When the State Department released its annual Report on International Religious Freedom in June detailing the status of religious freedom in countries around the world, it drew blowback from world leaders whose countries failed to receive a positive report.
Officials from India’s ruling Hindu nationalist party, Bharatiya Janata Party (BJP), were especially quick to criticize the State Department’s assessment of their country.
The report outlines several instances where violence has occurred against religious minorities and how Indian law enforcement has been implicated in many of the crimes.
Violence against Christians and Muslims is an ongoing problem in India—and Indian law enforcement has been reluctant to protect these religious minority communities. What’s worse is that law enforcement has often been implicated in many of the crimes committed against religious minorities. Over the past several years, it has become increasingly common for members of Hindu nationalist groups to attack Christian leaders and their ministries following false accusations that Christians are practicing forced conversions. There’s clearly religious freedom violations occurring in India, and the State Department report offers substantial evidence to confirm that.
In response to the State Department’s report, Anil Baluni, the National Media head for the BJP, defended Indian president Narendra Modi in an official statement. “The basic presumption in this report that there is some grand design behind anti-minority violence is simply false,” he stated. “Whenever needed, Mr. Modi and other BJP leaders have deplored violence against minorities and weaker sections.”
In another response to the report, a government spokesperson tersely retorted that, “India is proud of its secular credentials, its status as the largest democracy and a pluralistic society with a longstanding commitment to tolerance and inclusion.”
The State Department report is not the only announcement that has put oppressive countries on the defensive. Popular news outlets are also calling out countries on the abuses levied at their people.
Recently, Pakistani leaders issued a defense of Pakistan’s treatment of religious minorities. During a recent trip to Brussels, Pakistani Federal Minister for Foreign Affairs Shah Mahmood Qureshi attempted to downplay accusations of ongoing Christian persecution in Pakistan. He argued that Christians are “very welcome,” and stated, “we respect them and want them to be there.”
News reports suggest the environment for Christians in Pakistan is less than welcoming.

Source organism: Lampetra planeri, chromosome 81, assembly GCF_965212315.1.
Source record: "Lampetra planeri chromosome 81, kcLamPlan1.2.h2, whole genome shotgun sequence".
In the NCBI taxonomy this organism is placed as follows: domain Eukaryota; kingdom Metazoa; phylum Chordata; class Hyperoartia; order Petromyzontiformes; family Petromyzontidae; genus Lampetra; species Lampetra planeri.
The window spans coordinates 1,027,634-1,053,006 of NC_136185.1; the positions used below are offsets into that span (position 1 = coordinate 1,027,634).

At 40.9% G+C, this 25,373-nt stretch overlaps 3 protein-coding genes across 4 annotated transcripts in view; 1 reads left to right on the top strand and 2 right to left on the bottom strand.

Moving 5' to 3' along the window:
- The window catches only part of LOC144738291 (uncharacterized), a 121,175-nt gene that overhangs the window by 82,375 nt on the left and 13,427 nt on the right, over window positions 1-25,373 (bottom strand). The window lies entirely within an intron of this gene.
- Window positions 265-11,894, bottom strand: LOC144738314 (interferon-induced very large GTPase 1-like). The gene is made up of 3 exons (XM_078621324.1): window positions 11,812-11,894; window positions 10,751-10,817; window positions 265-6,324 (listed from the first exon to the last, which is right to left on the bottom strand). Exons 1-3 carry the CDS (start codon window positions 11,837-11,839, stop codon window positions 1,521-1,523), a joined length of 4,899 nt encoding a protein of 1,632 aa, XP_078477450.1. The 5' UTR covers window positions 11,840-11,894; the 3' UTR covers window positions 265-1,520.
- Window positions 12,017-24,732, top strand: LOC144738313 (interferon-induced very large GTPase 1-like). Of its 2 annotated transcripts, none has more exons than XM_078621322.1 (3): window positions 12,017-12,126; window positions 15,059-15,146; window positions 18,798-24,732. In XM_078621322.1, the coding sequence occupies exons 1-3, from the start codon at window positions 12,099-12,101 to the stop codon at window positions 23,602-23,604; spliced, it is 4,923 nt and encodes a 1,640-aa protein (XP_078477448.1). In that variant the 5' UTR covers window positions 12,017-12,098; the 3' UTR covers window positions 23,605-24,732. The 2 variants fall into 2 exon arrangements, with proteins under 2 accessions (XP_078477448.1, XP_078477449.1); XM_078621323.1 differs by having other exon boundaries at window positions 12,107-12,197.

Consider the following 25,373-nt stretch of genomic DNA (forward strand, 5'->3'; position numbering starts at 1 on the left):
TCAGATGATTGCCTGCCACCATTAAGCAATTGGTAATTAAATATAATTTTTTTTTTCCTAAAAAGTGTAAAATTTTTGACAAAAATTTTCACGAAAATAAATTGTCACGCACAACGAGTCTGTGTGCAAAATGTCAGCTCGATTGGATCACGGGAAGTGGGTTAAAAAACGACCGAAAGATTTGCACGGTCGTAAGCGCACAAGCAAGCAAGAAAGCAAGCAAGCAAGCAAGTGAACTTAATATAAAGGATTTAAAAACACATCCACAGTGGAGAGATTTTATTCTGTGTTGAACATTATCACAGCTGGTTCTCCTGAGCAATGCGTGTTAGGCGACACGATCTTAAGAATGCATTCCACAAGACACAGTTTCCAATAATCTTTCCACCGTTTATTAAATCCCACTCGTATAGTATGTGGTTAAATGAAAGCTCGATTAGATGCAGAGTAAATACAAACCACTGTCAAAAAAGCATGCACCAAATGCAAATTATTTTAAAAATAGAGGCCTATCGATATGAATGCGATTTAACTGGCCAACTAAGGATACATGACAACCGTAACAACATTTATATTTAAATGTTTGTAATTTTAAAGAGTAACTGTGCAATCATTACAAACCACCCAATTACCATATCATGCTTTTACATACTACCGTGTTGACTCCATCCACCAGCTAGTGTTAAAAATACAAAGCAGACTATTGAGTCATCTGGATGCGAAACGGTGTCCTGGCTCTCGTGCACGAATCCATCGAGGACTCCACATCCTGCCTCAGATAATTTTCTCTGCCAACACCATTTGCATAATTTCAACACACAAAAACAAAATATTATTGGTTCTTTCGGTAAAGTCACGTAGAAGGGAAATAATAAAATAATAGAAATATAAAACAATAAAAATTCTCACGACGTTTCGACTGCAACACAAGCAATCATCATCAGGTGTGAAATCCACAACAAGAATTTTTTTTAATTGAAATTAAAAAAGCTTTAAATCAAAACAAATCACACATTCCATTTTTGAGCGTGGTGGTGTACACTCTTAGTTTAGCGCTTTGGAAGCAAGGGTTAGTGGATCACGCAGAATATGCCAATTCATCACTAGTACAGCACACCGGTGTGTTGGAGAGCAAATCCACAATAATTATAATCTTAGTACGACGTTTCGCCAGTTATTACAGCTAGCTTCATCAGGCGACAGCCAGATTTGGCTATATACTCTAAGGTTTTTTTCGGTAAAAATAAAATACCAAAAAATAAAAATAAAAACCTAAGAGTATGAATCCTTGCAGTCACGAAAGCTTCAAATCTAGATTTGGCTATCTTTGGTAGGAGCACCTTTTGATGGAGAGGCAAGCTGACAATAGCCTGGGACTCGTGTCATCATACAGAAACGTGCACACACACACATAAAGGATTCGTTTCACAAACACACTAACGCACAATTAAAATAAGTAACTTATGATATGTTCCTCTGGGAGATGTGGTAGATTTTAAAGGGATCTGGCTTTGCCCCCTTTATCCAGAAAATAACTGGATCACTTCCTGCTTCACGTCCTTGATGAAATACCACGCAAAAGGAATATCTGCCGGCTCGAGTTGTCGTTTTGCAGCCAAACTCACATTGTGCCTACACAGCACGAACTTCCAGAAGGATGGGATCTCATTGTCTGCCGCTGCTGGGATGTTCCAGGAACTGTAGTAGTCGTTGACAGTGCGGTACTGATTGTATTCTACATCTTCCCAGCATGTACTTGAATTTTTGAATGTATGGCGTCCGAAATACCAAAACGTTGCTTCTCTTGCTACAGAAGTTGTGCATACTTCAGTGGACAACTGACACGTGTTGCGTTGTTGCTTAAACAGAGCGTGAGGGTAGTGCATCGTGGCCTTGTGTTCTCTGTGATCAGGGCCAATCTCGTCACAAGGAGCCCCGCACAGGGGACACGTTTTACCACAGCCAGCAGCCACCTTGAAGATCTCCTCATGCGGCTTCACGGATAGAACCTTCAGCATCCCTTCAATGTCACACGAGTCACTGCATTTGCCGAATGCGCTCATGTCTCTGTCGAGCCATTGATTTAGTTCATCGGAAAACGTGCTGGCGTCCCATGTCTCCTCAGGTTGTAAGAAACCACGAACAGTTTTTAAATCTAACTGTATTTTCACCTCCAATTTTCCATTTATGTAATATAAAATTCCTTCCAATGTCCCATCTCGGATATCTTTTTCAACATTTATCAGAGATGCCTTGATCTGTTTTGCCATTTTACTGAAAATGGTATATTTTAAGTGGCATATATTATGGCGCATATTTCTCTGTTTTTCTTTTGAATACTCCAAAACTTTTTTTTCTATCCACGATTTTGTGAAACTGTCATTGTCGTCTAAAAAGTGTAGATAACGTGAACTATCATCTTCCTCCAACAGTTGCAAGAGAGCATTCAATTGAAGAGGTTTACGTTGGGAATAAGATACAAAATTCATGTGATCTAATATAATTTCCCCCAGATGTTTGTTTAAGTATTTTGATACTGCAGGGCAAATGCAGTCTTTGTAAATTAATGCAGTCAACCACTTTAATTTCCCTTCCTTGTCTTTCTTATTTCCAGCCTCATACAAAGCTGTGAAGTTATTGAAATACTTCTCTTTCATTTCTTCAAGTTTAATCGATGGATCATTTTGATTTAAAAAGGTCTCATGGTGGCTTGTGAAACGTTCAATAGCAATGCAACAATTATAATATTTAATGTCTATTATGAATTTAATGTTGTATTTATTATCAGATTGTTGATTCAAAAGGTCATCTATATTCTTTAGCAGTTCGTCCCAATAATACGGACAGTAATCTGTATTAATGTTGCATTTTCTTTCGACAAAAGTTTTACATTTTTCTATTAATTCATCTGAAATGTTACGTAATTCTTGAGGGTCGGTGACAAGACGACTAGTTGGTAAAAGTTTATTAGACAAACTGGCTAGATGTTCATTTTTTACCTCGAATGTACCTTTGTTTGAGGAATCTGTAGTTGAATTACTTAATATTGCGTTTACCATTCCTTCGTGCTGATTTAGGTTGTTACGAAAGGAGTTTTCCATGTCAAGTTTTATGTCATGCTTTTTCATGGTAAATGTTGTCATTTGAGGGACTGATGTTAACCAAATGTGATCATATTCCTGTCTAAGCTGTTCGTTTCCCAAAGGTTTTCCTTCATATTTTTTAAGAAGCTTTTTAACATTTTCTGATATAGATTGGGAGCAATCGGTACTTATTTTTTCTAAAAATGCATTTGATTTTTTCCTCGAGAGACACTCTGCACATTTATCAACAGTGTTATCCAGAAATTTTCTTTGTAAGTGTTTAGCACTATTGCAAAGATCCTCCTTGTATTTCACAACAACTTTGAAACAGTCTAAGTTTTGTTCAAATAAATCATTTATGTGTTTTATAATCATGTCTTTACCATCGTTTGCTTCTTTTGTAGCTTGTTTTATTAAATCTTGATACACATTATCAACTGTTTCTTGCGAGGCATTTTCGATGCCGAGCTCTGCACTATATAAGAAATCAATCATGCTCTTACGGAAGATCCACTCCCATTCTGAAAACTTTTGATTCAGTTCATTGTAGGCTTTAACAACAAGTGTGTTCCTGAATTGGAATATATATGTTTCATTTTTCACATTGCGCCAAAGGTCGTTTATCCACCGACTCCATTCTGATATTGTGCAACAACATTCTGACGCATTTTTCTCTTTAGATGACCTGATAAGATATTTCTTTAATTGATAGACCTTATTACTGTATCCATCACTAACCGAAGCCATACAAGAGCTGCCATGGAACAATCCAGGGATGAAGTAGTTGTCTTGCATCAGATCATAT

Pakistan’s blasphemy laws, which prohibit speaking against Islam, are often abused and used to settle unrelated disputes. Pakistani Christians live in fear of being accused of blasphemy, which can be punishable by death.
Last week, Nigerian leaders also claimed that accusations of persecution against Christians in Nigeria was exaggerated. This is an especially bold denial when the situation in Nigeria borders on genocide.
Tens of thousands of Christians have been displaced or killed by Boko Haram and Fulani herdsmen. Boko Haram has killed more people than ISIS, and the Fulani are armed with AK-47s. Despite the horrific violence occurring in Nigeria, when the Northern Christian Elders Forum wrote a letter to the British Parliament about the abuses suffered under the current administration, the Nigerian government was quick to retort that claims of religious persecution in Nigeria were false. Nigerian officials went so far as to trivialize the current violence by calling it a simple case of clashes between farmers and herdsman.
These incidences of world leaders denying religious freedom violations in their countries is appalling and hard to believe—yet it is actually a good sign. This shows that efforts like the State Department’s annual Report on International Religious Freedom (which calls out countries on their religious freedom violations), the upcoming Ministerial to Advance Religious Freedom (which highlights the diplomatic importance of honoring religious liberty), and even reports by major news outlets are effective. The fact that state leaders don’t want their countries to be seen as countries where religious liberty isn’t protected shows the pressure that the U.S. State Department can put on countries to improve the status of religious freedom in their countries.
World leaders can deny the truth all they want, but religious freedom is only gaining ground as an issue of focus on the world stage. Soon, leaders will have to do more than deny the ongoing persecution in their countries. If regimes want to gain international legitimacy and improve their reputation, they must become known as governments which respect the freedom of their people to adhere to their conscience and protect religious minorities from harassment and violence due to their faith.
Arielle Del Turco is the Research Assistant for FRC’s Center for Religious Liberty. Luke Isbell is an intern at Family Research Council.